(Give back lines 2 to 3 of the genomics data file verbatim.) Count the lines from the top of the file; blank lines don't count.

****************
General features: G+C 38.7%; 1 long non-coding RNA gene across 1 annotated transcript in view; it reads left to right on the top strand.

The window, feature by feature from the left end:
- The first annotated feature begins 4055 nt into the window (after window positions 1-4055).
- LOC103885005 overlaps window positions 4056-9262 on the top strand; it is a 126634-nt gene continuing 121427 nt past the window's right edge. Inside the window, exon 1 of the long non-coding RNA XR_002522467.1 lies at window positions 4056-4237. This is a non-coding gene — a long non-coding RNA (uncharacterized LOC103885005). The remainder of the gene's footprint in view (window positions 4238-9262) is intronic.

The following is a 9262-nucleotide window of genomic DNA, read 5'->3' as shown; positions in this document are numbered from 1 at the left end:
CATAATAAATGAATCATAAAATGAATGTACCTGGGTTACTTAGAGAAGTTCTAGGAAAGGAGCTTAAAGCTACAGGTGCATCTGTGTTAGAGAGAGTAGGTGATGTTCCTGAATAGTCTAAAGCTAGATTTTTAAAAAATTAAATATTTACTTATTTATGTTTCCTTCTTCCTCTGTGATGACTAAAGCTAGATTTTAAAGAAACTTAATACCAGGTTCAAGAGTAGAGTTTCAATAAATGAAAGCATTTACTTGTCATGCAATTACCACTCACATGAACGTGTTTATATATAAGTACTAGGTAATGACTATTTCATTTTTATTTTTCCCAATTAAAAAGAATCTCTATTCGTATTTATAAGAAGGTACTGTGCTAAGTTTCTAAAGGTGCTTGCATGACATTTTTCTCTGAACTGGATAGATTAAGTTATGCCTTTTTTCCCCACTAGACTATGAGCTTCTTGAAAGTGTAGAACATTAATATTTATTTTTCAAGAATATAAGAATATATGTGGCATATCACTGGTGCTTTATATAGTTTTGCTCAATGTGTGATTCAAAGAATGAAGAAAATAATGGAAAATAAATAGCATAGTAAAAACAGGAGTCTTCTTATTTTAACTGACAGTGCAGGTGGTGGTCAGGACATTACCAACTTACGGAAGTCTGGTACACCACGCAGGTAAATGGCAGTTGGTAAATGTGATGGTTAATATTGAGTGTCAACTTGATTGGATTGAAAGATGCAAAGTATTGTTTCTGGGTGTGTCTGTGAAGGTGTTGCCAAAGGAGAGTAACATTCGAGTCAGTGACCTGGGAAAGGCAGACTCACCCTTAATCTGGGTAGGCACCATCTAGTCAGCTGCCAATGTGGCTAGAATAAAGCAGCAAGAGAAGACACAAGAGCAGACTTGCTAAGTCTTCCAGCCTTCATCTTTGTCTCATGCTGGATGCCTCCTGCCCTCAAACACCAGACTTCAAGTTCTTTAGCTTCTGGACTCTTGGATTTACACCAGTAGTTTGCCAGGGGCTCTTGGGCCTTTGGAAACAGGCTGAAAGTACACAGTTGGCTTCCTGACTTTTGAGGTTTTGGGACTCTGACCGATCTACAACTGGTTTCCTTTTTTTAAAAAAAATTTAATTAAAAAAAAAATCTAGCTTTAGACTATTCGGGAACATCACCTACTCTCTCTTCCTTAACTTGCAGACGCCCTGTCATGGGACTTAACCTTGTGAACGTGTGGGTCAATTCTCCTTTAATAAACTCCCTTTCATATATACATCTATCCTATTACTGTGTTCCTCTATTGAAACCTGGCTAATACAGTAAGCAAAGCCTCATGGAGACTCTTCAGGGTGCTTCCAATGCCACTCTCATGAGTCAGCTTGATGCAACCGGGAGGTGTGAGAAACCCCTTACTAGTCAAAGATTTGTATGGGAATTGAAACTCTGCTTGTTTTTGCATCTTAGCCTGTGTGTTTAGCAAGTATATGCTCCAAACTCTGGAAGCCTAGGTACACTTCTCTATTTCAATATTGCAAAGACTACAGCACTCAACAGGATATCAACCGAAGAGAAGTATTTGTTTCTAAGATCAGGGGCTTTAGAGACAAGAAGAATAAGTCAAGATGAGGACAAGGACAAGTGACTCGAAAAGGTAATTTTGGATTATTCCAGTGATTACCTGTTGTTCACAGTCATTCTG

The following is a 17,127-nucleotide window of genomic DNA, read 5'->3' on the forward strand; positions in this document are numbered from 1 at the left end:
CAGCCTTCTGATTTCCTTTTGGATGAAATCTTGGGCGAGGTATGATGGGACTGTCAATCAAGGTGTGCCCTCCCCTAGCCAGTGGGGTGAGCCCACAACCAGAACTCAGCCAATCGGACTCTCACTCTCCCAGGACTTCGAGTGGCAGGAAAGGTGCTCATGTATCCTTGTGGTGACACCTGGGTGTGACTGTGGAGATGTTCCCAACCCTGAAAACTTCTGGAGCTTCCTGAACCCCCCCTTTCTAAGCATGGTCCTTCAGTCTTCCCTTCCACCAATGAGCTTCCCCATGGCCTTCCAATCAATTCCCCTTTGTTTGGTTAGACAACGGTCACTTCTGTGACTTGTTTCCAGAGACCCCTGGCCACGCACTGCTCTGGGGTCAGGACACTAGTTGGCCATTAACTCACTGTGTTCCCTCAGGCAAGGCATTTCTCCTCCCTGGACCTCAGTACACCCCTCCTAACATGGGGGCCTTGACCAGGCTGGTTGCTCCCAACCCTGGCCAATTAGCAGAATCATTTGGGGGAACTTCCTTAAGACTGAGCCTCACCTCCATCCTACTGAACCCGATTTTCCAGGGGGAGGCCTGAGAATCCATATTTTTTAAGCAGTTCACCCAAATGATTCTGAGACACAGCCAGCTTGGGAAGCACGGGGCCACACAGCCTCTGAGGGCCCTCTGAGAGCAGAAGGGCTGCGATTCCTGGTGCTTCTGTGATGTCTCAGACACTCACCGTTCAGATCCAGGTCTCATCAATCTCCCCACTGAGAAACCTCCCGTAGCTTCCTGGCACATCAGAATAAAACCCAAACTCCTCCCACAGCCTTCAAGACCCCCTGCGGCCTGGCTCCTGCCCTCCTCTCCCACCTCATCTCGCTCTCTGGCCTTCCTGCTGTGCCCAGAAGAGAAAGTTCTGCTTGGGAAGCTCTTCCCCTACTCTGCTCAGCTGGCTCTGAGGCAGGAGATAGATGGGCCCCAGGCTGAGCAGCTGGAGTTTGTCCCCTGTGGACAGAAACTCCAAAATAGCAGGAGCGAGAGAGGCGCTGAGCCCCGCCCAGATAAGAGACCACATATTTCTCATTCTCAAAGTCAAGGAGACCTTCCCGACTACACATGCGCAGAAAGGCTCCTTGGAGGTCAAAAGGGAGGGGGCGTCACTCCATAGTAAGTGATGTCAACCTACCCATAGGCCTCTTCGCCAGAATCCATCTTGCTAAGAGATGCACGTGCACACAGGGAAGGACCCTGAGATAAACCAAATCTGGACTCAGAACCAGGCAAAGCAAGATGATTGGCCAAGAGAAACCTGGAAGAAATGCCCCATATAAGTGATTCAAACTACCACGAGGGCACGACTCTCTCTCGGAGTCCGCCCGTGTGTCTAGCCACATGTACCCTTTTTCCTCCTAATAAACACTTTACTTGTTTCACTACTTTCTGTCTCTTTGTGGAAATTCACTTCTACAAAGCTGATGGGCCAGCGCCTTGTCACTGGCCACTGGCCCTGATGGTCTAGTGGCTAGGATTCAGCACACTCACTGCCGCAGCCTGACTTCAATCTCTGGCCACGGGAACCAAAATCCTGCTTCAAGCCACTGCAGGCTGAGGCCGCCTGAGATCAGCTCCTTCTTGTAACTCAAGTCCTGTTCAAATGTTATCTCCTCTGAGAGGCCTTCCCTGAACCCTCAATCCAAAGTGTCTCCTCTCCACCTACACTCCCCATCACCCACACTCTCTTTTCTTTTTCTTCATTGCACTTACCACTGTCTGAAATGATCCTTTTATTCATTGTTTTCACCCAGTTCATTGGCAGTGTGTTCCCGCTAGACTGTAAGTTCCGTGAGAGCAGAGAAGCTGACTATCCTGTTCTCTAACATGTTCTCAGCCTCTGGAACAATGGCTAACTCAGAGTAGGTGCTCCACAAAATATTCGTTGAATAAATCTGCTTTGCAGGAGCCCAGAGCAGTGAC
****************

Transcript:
The window, feature by feature from the left end:
- The first annotated feature begins 4055 nt into the window (after window positions 1-4055).